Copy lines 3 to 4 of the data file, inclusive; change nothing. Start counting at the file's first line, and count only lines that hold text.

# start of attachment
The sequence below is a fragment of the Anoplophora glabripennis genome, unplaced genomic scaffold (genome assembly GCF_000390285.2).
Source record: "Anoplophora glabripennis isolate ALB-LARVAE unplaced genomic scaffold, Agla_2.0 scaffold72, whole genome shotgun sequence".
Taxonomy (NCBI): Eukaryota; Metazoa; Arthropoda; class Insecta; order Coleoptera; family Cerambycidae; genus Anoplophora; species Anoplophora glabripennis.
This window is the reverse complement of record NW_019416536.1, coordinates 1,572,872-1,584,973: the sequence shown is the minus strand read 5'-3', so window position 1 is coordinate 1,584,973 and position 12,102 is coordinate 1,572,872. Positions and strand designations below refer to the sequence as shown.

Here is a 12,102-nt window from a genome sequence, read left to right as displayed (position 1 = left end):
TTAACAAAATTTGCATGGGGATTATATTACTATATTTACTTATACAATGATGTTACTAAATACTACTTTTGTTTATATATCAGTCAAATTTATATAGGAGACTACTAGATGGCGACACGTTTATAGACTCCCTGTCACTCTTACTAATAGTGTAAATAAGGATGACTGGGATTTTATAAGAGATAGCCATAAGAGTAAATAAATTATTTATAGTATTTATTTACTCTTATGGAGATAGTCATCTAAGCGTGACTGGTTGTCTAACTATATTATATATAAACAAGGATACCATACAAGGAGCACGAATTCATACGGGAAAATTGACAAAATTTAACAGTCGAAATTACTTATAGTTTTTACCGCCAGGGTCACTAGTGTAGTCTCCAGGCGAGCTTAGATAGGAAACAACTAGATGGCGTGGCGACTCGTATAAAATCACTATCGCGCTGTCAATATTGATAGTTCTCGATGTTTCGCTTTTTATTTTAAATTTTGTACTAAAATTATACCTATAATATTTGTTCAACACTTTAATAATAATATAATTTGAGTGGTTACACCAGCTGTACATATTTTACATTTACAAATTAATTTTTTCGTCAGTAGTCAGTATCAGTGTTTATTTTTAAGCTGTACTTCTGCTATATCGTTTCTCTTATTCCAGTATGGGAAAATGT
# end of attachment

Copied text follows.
Taxonomy (NCBI): Eukaryota; Metazoa; Arthropoda; class Insecta; order Coleoptera; family Cerambycidae; genus Anoplophora; species Anoplophora glabripennis.
This window is the reverse complement of record NW_019416536.1, coordinates 1,572,872-1,584,973: the sequence shown is the minus strand read 5'-3', so window position 1 is coordinate 1,584,973 and position 12,102 is coordinate 1,572,872. Positions and strand designations below refer to the sequence as shown.